KISS bassist/vocalist Gene Simmons made an appearance at the Hard Rock Cafe in Stockholm, Sweden yesterday (Saturday, June 1) prior to the opening concert of the band’s European tour. He also gave an interview to Expressen TV (see video below) in which he spoke about the day when it will finally be time for KISS to retire.
“One day it will end,” Simmons explained. “And I hope on the day that we end, we end on a high note instead of going down. You don’t wanna stay one day longer than when it’s great; you wanna be great ’till the end.” Asked how long he gives the band before it will be time to call it quits for good, Simmons said: “We probably have another 5 to 10 years at the most.”
Back in June 2008, KISS guitarist/vocalist Paul Stanley issued a statement in order to “set the record straight” regarding the possibility of KISS continuing with all-new members long after he and Simmons decide to take off the make-up for good. “If we were to do a ‘KISS II,’ and I don’t rule that out, it would be in addition to, and never in place of, KISS,” he said. “If we were to do it, I know it would be done in a groundbreaking way and would be tremendously entertaining. KISS has always defined itself by the rules we break, so what’s the big surprise?”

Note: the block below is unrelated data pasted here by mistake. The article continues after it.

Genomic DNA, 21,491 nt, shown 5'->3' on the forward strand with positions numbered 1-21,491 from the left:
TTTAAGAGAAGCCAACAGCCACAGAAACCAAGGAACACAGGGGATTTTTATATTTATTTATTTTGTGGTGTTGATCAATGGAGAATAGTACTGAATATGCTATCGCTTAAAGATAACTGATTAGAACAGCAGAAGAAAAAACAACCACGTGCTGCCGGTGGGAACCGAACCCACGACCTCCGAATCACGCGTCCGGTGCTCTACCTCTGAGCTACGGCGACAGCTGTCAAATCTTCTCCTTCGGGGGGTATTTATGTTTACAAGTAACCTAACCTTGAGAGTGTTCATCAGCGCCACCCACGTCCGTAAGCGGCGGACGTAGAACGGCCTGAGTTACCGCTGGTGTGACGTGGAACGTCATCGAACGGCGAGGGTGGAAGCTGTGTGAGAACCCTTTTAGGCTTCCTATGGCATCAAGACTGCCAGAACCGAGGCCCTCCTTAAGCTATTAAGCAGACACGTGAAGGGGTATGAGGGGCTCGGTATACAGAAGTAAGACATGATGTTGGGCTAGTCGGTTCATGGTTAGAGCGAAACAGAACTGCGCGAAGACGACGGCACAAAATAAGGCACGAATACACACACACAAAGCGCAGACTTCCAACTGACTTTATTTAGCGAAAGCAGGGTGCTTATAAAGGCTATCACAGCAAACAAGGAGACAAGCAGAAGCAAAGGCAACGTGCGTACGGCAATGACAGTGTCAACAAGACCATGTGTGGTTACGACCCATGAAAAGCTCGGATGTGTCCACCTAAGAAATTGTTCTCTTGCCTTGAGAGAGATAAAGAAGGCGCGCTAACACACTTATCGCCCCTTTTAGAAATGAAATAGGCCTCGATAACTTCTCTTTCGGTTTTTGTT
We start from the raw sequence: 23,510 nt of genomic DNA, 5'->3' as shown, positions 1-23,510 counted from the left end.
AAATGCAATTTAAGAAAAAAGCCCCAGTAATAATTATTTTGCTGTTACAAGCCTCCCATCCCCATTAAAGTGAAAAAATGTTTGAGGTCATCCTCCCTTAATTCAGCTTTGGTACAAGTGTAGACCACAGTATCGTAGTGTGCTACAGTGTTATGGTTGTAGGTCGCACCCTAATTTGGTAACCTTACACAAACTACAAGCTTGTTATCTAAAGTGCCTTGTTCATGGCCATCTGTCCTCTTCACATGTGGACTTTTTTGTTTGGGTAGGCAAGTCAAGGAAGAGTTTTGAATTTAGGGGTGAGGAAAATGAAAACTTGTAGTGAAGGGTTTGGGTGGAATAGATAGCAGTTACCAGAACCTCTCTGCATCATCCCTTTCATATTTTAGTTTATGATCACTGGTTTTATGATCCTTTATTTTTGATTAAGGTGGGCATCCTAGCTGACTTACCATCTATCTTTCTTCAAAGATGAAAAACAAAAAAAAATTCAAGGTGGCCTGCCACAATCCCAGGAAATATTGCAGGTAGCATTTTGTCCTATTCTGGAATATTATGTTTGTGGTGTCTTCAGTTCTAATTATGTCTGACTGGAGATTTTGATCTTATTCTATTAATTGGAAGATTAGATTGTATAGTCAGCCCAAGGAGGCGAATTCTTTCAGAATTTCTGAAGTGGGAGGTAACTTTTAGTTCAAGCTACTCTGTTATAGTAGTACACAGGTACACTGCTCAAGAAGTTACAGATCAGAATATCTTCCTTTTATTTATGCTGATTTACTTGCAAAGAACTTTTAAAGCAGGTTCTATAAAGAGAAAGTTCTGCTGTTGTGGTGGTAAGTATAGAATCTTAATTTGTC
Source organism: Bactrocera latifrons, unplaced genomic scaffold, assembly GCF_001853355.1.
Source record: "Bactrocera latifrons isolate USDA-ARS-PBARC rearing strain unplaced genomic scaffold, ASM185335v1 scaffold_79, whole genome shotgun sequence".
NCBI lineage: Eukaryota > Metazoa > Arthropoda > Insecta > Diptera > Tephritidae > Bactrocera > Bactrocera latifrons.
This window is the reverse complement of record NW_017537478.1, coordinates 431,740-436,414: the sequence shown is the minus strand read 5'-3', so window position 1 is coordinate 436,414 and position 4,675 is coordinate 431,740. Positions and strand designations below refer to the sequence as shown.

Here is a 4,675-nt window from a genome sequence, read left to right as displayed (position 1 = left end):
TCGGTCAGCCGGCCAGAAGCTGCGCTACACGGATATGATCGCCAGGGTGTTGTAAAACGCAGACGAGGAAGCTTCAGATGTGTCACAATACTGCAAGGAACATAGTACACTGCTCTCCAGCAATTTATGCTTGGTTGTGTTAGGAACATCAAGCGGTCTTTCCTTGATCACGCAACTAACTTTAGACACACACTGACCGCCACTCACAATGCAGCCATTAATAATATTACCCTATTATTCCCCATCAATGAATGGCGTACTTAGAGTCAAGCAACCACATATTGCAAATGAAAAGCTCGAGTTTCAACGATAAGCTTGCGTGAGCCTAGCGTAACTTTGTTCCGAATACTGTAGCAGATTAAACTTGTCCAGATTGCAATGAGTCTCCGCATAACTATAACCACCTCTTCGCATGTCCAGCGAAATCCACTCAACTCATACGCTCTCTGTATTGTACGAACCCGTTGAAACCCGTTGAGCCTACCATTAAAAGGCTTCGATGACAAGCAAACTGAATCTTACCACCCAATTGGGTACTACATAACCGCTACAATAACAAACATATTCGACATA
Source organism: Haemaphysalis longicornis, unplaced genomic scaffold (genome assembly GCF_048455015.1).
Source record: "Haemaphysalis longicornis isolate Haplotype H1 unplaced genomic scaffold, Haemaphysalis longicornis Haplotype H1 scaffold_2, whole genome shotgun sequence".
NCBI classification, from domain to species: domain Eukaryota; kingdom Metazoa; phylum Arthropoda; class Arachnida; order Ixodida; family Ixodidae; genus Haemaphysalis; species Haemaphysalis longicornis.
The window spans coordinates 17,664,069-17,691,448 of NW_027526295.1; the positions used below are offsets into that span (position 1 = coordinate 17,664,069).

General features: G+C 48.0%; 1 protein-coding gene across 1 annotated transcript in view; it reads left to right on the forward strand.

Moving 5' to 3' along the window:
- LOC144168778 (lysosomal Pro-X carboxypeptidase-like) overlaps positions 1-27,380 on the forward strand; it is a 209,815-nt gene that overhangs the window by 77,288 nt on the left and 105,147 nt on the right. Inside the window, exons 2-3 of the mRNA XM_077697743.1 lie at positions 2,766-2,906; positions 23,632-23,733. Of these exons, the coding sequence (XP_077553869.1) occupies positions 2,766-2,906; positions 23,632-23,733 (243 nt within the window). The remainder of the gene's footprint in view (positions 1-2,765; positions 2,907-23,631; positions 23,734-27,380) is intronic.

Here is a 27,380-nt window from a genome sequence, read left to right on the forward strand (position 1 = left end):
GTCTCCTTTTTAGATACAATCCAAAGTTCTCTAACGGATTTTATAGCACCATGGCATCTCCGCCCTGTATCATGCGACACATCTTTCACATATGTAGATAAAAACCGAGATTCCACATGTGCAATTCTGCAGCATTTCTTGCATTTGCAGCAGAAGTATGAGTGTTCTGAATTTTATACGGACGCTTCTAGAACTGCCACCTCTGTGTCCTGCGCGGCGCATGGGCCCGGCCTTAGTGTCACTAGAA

In a 2009 interview, Stanley was asked about fans being upset that guitarist Tommy Thayer and drummer Eric Singer have been sporting the costumes previously worn by Ace Frehley and Peter Criss.
Stanley explained, “That there are people who take issue with it is all well and good,” he said. “To say the vast majority don’t agree would be an understatement. The fact is, there are four iconic figures that are what KISS is. To change that because someone is no longer in the band cheats me, because I busted my butt for 35 years making this what it is. So why would I let somebody deny me and the majority of the fans what they expect? That’s what we owe to people; the representation and embodiment of what KISS has been since the beginning.”
Stanley added that if he left the group, he wouldn’t be upset if someone took on his persona. He explained, “I would hope it would happen. It would only affirm that the band is bigger than any of us. That the band is about an ideal, about a point of view, about a way to deliver a show, about a philosophy that puts the fans first. I’m not delusional enough to think I couldn’t be replaced.”